Fully 5 hours before Celtic kicked off their final pre-season friendly against Boca Juniors at the cavernous Browns’ Stadium, some of the faithful were already making their way past the Rock and Roll Hall of Fame and beginning to loiter near the ground. Of the 20,000 people who eventually turned up to see them win a terrible game against uninterested opponents, Martin O’Neill himself estimated that at least 17,000 of them were Celtic fans.
They had come from all over America and Canada. Groups of men and women who normally spend a few hours every weekend traipsing to some pub to watch matches on satellite went the extra thousand miles to see their heroes in the flesh. Best of all, their incredibly loyal fan base isn’t the result of slick marketing and overbearing hype like Manchester United’s current attempt to woo the United States. The majority of those in attendance were either emigrants from Ireland (among the county jerseys spotted were Cavan and Kilkenny) and Scotland, or their children. This is something handed down by parents to their kids, a little piece of home they cling to still.
In such an incongruous setting, it was a heartening sight to behold. Even if you are one of the Celtic skeptics like me. One of those people who turned off the club around about the time they were hijacked by the pan-nationalist movement as the sporting wing of the freedom fighters. And hijacked they most certainly were. That much became obvious one afternoon about 18 months ago when I was walking past the Sinn Fein hall at the foot of Barrack Street in Cork City. Years after first starting to get into arguments with peoplr claiming you had to support Celtic if you were a good Catholic/nationalist and that rooting for Rangers was basically a mortal sin/act of treason, we spotted a fleece sweater for sale in the Sinn Fein window with a Glasgow Celtic logo on it.
Never mind Fiona O’Malley TD correctly lashing this political party out of it last week for continuing to flog merchandise celebrating IRA violence on its website, this appeared to me to be confirmation that Celtic were regarded by many as the official club of Sinn Fein. It would have been interesting to see what the board in Glasgow, a group that have tried hard to eradicate sectarianism might have made of that particular item. No use trying to stamp out the singing of certain songs at football matches when, with your permission or not, memorabilia with your name on it is being flogged by Sinn Fein, the money destined to end up who knows where?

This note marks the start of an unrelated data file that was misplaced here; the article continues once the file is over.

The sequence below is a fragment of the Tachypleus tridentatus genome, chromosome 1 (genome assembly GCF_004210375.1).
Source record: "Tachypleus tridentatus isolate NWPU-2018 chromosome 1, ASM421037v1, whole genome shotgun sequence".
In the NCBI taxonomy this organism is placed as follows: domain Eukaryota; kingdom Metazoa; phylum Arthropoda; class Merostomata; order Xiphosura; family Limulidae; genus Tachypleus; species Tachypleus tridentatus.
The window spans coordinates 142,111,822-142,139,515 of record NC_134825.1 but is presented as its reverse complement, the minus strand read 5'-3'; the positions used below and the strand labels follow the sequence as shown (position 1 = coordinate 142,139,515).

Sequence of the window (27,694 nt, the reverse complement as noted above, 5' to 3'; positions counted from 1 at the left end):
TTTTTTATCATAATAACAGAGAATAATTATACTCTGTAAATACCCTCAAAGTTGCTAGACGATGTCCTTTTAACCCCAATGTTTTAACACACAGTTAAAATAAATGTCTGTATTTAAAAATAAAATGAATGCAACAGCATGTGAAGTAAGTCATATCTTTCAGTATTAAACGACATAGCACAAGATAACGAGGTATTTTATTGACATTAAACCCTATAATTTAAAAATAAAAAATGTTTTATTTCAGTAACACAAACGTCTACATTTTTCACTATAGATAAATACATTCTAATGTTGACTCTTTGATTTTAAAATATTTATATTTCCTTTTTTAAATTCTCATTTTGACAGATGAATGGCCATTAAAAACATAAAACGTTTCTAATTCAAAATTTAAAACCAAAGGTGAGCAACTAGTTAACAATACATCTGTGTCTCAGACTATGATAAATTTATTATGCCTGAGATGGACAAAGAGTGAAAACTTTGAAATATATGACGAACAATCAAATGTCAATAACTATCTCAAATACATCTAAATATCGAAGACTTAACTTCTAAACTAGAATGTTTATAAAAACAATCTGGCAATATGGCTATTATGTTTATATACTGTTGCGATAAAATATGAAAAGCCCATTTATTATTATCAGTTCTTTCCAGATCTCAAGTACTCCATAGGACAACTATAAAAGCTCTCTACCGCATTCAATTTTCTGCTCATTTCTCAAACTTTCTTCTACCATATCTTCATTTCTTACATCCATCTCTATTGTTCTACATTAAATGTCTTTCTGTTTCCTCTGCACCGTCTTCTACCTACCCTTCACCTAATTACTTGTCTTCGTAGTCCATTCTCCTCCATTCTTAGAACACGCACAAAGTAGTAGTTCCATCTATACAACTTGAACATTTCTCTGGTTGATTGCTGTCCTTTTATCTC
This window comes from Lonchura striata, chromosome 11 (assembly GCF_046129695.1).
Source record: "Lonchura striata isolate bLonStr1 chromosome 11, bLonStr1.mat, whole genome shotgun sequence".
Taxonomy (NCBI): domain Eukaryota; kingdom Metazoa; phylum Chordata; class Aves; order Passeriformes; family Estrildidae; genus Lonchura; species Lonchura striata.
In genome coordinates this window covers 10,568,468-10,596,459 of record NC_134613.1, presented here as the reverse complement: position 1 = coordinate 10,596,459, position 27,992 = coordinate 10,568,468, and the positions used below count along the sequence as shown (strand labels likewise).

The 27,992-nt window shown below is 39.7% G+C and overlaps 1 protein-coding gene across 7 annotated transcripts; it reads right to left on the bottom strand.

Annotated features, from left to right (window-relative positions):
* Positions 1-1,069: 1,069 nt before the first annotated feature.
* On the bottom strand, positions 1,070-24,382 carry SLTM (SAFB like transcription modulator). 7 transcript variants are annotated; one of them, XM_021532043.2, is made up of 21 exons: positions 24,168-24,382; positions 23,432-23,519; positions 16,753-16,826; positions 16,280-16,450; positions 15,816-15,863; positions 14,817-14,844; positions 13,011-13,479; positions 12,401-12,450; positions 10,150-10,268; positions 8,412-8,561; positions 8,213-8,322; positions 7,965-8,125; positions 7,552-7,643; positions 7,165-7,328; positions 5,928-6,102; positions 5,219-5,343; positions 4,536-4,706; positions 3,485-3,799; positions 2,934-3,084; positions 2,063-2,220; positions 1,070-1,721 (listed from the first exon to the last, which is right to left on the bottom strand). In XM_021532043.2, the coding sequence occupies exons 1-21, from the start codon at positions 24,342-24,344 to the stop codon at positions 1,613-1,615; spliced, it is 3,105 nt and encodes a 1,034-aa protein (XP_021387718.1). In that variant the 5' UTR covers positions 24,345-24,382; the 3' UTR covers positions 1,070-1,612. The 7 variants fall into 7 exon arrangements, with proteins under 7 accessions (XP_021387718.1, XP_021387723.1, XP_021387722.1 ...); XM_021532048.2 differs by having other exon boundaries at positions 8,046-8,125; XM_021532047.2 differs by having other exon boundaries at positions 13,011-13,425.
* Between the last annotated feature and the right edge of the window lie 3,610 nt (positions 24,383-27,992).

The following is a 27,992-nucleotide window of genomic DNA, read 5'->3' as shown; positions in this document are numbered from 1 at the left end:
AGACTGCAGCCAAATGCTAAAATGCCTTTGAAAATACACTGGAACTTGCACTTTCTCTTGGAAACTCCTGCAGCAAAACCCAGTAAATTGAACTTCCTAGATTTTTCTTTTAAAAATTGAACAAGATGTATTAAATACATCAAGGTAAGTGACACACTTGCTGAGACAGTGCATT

Maybe it’s just me, but it seems that the point when cheering for Celtic became something you were obliged to do rather than chose to do appeared to coincide with the decline in the fortunes of the Scottish Premier League. Perhaps the growing irrelevance of the competition the club play in made the hardcore fans anxious to find another, more important reason, to stay so passionate. How else do we explain that group of morons at Lansdowne Road who boo every obscure international player with any connection to Rangers? Whatever the merits of that theory, the utter ridiculousness of the SPL is no longer up for debate.
“Realistically, we won the league last season because Celtic and Rangers are in a league of their own and they compete for first and last place in that league,” said Hearts Canadian center-half Kevin McKenna about his side’s third -place finish. “Two months into every season you can already see it spreading out like that. I would like to see them go to the Premiership. If they did, I think one of them would be challenging Manchester United within five years because they would get players who won’t come to them now because of the league they are in.
“When you are playing Celtic or Rangers, you are expected to lose the game. You go out and say, ‘let’s give it a go,’ but if you lose five nothing, you know are not going to get your head torn off by anyone. You can talk about it ’til you are blue in the face. There’s just no situation like this in any other football or any other sport.”
The son of an emigrant couple from Paisley, McKenna grew up religiously watching Celtic matches with his brothers in a Calgary pub every weekend. The scales have dropped from his eyes since then. Even if he still drops names like Cadete and Di Canio with a certain reverence, the teenage fan quickly matured into a seasoned pro, his reasoned view of the Old Firm chastened by bitter experience. That something drastic needs to be done about the Scottish duopoly was hammered home yet again on this American tour. The whipping Celtic recently received from Manchester United in Seattle summed up the growing distance between them and Europe’s elite clubs.
Regardless of results and performances, however, Celtic’s participation in what the American organizers have grandiloquently titled the ChampionsWorld Series augurs well for their commercial and footballing futures. Just look at the rest of the lineup. Boca Juniors were recently crowned champions of South America, Club America are the biggest outfit in Mexico, and the status of Barcelona, Juventus, United and AC Milan hardly requires further elaboration. Heady company for the second best side in Scotland to be keeping, an unfortunate downside may be that this stateside foray could well have tired out some of O’Neill’s players ahead of next Wednesday’s Champions’ League qualifier against Kaunas of Lithuania.
Still, just by being here last week they were reminding people that long-term they want to be closely associated with the biggest clubs in the world, not the smaller political parties in Ireland.